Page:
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Mitchella repens - L.
                 
Common Name Partridge Berry
Family Rubiaceae
USDA hardiness 4-9
Known Hazards None known
Habitats Dry or moist knolls in woods[43], on sandy sub-strates[200].
Range N. America - Newfoundland to Florida, west to Texas and Minnesota.
Edibility Rating  
Other Uses  
Weed Potential No
Medicinal Rating  
Care
Fully Hardy Moist Soil Semi-shade Full sun

Summary
Bloom Color: White. Main Bloom Time: Early summer. Form: Spreading or horizontal.

Mitchella repens Partridge Berry


Robert H. Mohlenbrock @ USDA-NRCS PLANTS Database / USDA SCS. 1991. Southern wetland flora: Field office guide to plant species. South National Technical Center, Fort Worth, TX
Mitchella repens Partridge Berry
http://www.flickr.com/people/7147684@N03
   
Physical Characteristics
 icon of manicon of shrub
Mitchella repens is an evergreen Shrub growing to 0.1 m (0ft 4in) by 0.5 m (1ft 8in) at a slow rate.
It is hardy to zone (UK) 3. It is in leaf 12-Jan It is in flower from Jun to July. The flowers are hermaphrodite (have both male and female organs)Suitable for: light (sandy) and medium (loamy) soils and prefers well-drained soil. Suitable pH: acid and neutral soils and can grow in very acid soils.
It can grow in semi-shade (light woodland) or no shade. It prefers moist soil.

Synonyms

Habitats
Woodland Garden Sunny Edge; Dappled Shade; Ground Cover;
Edible Uses
Edible Parts: Fruit.
Edible Uses: Tea.

Fruit - raw[2, 105, 161]. Pleasant and slightly aromatic[183]. Dry and tasteless, with lots of seeds according to another report[4]. The fruit hangs on well on the bush[1]. The fruit is about 8mm in diameter[200]. A tea is made from the leaves[207].
Medicinal Uses


Plants For A Future can not take any responsibility for any adverse effects from the use of plants. Always seek advice from a professional before using a plant medicinally.

Astringent;  Diuretic;  Hypnotic;  Oxytoxic;  Sedative;  Tonic;  Women's complaints.

Partridge berry was commonly used by several native North American Indian tribes as a parturient to hasten childbirth. It was also occasionally used to treat a variety of other complaints including insomnia, rheumatic pain and fluid retention[254]. It is still used in modern herbalism as an aid to childbirth and is also considered to have a tonic effect upon the uterus and the ovaries[254]. The herb is astringent, diuretic, hypnotic and tonic[4, 21, 102, 165, 192, 213]. Frequent doses of a tea made from the fresh or dried leaves were used by N. American Indian women in the weeks preceding childbirth in order to promote easy delivery[213, 222, 238]. This tea should not be used during the first six months of labour, however, since it can induce a miscarriage[238]. The tea is also used to treat delayed, painful or irregular menses[222, 238]. The tea was also used externally as a wash for hives, swellings, sore nipples, rheumatism etc[222]. The leaves are harvested in the summer and dried for later use[238]. A tea made from the berries has a very definite sedating effect on the nervous system[192].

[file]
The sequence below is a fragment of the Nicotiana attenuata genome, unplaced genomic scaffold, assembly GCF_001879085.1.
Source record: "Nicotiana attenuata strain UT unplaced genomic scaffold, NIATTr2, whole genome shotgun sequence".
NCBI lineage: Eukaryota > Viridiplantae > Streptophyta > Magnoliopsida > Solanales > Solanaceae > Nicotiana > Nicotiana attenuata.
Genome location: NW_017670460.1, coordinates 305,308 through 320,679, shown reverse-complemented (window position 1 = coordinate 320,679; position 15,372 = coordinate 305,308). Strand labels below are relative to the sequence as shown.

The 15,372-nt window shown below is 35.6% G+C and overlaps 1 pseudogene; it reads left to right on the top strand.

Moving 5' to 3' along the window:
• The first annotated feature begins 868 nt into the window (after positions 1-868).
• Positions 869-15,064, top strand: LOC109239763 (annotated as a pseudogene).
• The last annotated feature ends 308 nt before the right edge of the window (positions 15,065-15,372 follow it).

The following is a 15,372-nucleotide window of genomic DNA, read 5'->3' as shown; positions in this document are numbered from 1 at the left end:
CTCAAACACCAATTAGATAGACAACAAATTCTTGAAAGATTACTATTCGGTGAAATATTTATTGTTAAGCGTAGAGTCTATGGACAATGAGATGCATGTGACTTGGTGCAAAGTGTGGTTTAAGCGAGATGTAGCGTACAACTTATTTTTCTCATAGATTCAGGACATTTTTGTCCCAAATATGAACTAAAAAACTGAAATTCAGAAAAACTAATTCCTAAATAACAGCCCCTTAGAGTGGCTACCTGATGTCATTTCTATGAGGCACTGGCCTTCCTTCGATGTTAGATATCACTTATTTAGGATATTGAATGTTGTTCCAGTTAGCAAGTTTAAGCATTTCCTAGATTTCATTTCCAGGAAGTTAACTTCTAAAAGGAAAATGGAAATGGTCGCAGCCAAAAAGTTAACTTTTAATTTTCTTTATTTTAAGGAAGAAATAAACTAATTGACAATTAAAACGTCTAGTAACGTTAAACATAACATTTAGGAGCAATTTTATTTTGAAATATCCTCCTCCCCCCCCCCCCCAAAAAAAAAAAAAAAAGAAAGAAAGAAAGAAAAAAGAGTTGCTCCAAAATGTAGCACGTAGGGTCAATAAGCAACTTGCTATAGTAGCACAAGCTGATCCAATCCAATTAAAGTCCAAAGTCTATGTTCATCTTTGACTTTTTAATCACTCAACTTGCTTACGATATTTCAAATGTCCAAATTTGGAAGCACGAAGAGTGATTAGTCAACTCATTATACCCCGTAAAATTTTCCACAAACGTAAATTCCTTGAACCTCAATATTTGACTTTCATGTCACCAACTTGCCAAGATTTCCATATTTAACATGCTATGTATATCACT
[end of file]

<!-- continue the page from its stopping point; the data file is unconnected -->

Other Uses
Can be used as a ground cover plant in a shady position[3, 188]. Plants form a spreading carpet, rooting along the stems, and are best spaced about 30cm apart each way[208].
Cultivation details
Landscape Uses:Container, Ground cover, Rock garden, Specimen, Woodland garden. Requires a moist but well-drained lime-free soil and some shade[11]. Prefers a peaty soil[1, 200], succeeding in neutral to acid soils[200]. Plants are hardy to at least -20°c[200]. A trailing plant, the stems forming new roots at the nodes[192]. The dried leaves have a scent of newly mown hay[245]. The flowers have a pleasant sweet fragrance[245]. Succeeds in the shade of trees[1, 11], growing well in a woodland and in the rock garden[1, 200]. Plants can be difficult to establish[188], though they can become invasive once they are well established[238]. Special Features:Attracts birds, Attractive foliage, North American native, Naturalizing, Fragrant flowers.
Propagation
Seed - it germinates better if given 3 months cold stratification and so it is best sown as soon as it is ripe in the autumn[113]. Sow stored seed as early in the year as possible. Make sure that all the fruit pulp is removed from the seed because it contains germination inhibitors[113]. When they are large enough to handle, prick the seedlings out into individual pots and grow them on in the greenhouse for at least their first winter. Plant them out into their permanent positions in late spring or early summer, after the last expected frosts. Division of naturally layered stems in the spring[200]. Cuttings.

Books by Plants For A Future

Other Names
Found In
Australia, Britain, Canada, Europe, Guatemala, Japan, North America, USA,
Weed Potential

Right plant wrong place. We are currently updating this section. Please note that a plant may be invasive in one area but may not in your area so it’s worth checking.

Conservation Status
IUCN Red List of Threatened Plants Status :
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Subject : Mitchella repens  

Plant Uses

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